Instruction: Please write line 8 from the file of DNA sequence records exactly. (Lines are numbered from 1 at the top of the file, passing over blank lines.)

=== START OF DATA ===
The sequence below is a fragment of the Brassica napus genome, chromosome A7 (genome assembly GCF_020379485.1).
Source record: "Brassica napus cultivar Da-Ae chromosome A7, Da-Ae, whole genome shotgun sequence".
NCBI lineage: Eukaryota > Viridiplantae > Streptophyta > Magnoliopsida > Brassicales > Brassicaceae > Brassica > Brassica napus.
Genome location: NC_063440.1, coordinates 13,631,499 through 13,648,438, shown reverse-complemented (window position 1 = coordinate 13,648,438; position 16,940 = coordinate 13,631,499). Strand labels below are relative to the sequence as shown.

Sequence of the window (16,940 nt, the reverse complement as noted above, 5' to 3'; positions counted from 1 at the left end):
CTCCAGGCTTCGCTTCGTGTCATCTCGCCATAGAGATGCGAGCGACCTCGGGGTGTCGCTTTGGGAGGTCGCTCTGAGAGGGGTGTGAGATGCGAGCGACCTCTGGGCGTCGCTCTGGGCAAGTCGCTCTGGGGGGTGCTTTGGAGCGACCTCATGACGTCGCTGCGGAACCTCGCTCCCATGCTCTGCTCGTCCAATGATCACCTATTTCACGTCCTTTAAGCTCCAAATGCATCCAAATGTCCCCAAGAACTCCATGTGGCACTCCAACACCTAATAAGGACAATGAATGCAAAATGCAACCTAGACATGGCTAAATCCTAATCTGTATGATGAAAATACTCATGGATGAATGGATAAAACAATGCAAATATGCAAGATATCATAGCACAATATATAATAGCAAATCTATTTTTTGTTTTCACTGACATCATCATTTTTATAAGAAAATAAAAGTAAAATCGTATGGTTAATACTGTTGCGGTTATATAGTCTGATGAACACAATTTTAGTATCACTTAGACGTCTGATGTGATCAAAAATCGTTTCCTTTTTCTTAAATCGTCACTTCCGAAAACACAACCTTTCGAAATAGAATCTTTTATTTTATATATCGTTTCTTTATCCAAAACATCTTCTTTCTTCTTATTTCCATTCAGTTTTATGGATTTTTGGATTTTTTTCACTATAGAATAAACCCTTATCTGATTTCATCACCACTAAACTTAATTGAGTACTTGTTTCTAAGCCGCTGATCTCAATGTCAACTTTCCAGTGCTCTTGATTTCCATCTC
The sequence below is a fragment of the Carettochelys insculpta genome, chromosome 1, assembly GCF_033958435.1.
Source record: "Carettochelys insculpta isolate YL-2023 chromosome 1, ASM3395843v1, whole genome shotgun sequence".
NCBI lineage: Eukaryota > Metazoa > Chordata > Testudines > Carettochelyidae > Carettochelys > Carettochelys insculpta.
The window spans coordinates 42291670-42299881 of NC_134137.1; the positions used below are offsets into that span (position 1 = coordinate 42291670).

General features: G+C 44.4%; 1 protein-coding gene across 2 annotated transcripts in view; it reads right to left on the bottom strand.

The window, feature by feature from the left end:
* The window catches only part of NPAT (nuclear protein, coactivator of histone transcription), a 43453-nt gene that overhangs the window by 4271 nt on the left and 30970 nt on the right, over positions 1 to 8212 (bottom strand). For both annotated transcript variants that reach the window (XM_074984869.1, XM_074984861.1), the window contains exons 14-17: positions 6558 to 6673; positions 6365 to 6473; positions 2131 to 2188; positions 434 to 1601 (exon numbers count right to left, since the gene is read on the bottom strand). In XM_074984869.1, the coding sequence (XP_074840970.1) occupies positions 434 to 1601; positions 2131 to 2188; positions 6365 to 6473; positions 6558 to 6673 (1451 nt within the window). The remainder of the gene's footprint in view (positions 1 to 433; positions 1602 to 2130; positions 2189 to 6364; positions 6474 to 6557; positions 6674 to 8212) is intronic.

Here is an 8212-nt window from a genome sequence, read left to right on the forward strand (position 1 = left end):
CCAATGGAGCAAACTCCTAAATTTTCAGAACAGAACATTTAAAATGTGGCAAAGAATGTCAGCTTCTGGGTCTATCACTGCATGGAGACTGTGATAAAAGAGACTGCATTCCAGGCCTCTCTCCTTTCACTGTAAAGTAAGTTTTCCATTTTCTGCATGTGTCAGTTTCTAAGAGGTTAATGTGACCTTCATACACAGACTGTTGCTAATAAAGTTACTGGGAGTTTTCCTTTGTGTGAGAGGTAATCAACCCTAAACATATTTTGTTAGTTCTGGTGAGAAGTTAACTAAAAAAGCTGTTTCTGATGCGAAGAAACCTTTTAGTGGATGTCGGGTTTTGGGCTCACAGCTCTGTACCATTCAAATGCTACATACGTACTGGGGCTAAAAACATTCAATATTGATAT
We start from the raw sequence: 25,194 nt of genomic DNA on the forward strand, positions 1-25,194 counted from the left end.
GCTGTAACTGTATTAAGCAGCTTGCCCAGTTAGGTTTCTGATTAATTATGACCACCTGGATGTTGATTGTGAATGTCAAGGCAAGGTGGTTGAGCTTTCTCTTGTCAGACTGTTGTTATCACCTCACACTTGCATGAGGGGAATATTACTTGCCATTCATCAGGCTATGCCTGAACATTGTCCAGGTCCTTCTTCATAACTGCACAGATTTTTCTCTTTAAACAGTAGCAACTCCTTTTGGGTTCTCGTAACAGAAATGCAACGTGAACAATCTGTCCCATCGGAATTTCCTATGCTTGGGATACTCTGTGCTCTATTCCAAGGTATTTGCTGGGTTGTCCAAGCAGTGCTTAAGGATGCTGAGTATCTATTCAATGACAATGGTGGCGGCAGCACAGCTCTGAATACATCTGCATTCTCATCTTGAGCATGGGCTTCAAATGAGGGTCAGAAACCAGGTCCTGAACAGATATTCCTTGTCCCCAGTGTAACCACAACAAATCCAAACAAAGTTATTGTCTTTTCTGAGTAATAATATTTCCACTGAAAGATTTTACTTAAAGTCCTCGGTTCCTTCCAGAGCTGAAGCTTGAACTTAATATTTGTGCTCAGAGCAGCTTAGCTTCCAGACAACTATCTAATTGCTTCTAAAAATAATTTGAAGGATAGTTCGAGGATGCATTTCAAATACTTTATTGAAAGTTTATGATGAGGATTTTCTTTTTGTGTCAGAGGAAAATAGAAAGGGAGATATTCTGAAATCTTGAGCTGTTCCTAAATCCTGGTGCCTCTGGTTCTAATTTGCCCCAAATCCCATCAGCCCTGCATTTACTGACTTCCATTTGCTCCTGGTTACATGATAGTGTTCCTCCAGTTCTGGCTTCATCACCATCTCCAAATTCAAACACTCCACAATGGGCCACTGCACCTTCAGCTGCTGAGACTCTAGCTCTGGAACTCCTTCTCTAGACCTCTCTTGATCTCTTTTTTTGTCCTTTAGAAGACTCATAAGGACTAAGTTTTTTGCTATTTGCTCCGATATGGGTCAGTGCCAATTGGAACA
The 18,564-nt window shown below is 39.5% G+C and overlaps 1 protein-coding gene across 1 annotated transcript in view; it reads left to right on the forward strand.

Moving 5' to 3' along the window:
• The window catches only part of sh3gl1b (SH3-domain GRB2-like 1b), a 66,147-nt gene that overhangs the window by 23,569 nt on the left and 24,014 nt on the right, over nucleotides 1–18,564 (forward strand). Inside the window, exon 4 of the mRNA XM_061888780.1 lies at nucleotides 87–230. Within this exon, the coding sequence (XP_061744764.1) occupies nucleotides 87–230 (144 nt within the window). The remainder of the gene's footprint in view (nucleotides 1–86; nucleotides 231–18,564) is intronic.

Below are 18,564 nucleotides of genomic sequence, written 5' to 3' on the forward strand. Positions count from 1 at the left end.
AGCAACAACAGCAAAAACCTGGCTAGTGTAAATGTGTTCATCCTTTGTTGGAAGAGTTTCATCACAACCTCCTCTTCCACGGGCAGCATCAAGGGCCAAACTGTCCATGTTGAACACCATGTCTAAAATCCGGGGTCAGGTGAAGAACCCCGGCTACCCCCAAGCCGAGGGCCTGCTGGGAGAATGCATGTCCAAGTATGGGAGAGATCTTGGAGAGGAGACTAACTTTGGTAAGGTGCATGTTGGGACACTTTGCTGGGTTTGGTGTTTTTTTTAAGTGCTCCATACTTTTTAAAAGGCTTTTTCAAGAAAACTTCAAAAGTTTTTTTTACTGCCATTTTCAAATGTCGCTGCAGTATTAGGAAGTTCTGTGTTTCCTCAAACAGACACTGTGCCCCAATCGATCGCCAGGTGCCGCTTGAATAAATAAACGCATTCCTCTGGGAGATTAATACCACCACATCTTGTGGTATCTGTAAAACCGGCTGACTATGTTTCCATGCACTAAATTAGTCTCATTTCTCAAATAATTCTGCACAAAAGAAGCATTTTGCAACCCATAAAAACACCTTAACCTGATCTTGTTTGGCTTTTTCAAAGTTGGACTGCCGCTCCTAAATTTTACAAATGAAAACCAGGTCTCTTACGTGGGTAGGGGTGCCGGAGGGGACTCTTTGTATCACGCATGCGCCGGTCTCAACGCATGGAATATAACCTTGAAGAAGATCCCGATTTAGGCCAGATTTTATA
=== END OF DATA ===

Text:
Source record: "Carettochelys insculpta isolate YL-2023 chromosome 1, ASM3395843v1, whole genome shotgun sequence".